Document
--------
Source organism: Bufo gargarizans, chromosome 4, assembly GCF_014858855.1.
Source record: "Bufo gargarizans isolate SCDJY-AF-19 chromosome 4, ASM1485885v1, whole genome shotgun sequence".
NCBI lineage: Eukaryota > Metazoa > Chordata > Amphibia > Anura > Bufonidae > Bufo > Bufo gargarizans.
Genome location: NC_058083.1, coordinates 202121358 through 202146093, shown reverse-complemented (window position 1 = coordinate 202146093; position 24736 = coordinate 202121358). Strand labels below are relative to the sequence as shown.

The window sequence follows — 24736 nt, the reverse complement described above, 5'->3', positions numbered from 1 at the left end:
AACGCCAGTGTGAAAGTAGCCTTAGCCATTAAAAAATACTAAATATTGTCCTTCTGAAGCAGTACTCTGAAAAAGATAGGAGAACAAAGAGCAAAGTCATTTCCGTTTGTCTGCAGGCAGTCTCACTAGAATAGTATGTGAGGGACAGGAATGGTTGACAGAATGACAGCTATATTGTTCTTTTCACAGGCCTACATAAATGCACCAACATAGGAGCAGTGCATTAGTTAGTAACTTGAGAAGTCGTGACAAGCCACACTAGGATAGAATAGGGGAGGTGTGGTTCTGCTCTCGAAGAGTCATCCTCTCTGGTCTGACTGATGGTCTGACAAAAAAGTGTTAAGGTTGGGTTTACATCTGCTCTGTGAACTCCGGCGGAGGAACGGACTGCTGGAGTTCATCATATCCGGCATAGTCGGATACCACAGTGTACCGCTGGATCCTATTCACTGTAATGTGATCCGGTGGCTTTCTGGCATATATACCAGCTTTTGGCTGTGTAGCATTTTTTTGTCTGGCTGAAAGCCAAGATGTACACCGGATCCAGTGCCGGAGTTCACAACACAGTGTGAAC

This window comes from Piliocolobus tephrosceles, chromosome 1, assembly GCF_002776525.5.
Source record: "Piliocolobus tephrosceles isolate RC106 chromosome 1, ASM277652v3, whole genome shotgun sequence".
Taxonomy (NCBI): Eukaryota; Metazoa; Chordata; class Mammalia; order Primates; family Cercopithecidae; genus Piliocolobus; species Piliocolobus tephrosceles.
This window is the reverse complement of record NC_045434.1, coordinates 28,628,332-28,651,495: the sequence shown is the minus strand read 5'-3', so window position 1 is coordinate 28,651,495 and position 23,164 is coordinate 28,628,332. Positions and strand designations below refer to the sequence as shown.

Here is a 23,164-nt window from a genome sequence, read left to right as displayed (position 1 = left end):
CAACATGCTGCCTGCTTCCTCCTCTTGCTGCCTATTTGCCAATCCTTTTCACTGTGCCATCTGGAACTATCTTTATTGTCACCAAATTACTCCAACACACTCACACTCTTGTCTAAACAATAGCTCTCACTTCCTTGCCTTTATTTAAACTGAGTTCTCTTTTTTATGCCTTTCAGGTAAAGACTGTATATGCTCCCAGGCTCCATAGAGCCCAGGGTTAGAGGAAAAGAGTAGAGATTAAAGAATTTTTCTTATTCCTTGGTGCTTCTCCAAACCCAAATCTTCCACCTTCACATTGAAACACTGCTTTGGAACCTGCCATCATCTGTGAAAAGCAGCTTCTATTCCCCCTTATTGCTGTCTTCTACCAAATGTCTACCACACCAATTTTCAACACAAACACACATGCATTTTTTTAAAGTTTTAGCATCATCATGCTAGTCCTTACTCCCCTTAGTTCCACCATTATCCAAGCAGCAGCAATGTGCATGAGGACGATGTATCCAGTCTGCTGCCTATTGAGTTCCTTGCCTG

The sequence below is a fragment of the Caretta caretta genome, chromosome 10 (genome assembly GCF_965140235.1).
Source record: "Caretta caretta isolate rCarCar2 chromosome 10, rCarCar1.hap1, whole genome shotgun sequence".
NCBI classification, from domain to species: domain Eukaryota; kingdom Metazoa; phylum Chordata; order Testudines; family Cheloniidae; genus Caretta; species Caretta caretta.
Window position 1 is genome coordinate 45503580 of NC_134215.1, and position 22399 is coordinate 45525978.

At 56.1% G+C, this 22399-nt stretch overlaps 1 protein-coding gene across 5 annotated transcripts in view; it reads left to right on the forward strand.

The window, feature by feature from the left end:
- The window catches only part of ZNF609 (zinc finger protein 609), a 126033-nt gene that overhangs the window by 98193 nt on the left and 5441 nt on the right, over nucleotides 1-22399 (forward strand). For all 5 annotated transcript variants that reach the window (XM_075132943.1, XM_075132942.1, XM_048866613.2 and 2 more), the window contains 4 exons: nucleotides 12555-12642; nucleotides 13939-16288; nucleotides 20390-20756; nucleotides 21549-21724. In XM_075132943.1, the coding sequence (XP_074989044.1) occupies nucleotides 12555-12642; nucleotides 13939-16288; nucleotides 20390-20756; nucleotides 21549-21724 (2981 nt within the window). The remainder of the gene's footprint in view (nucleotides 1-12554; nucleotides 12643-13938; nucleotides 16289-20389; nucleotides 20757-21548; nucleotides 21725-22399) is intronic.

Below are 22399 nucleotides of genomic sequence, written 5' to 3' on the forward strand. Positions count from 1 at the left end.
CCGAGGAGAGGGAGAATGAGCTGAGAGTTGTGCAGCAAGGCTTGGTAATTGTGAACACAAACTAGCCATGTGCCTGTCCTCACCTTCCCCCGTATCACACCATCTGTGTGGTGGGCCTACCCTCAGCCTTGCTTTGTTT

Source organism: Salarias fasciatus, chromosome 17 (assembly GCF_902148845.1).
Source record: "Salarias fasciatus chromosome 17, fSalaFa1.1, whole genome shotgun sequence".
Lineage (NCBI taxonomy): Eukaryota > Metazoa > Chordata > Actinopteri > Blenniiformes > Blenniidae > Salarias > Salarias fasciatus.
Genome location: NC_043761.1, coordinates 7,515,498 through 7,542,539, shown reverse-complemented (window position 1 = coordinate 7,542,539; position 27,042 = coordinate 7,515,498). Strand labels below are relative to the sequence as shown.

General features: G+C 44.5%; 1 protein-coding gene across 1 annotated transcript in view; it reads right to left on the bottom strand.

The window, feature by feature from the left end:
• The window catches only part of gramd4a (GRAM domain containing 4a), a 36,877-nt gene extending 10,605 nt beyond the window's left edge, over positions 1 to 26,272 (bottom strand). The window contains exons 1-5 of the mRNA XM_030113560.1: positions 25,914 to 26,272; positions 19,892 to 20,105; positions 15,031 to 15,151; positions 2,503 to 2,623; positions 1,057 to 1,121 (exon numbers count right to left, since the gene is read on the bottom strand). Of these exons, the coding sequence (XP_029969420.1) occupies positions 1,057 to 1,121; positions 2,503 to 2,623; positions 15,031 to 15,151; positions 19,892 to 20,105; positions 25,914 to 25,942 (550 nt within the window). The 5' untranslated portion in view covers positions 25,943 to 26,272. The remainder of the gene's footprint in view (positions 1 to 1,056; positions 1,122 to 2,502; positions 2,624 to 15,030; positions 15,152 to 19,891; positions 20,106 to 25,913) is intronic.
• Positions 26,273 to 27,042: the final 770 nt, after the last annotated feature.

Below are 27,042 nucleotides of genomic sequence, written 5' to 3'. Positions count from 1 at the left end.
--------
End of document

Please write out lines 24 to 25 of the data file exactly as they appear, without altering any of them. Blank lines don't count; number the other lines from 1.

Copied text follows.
Lineage (NCBI taxonomy): Eukaryota > Metazoa > Chordata > Actinopteri > Blenniiformes > Blenniidae > Salarias > Salarias fasciatus.
Genome location: NC_043761.1, coordinates 7,515,498 through 7,542,539, shown reverse-complemented (window position 1 = coordinate 7,542,539; position 27,042 = coordinate 7,515,498). Strand labels below are relative to the sequence as shown.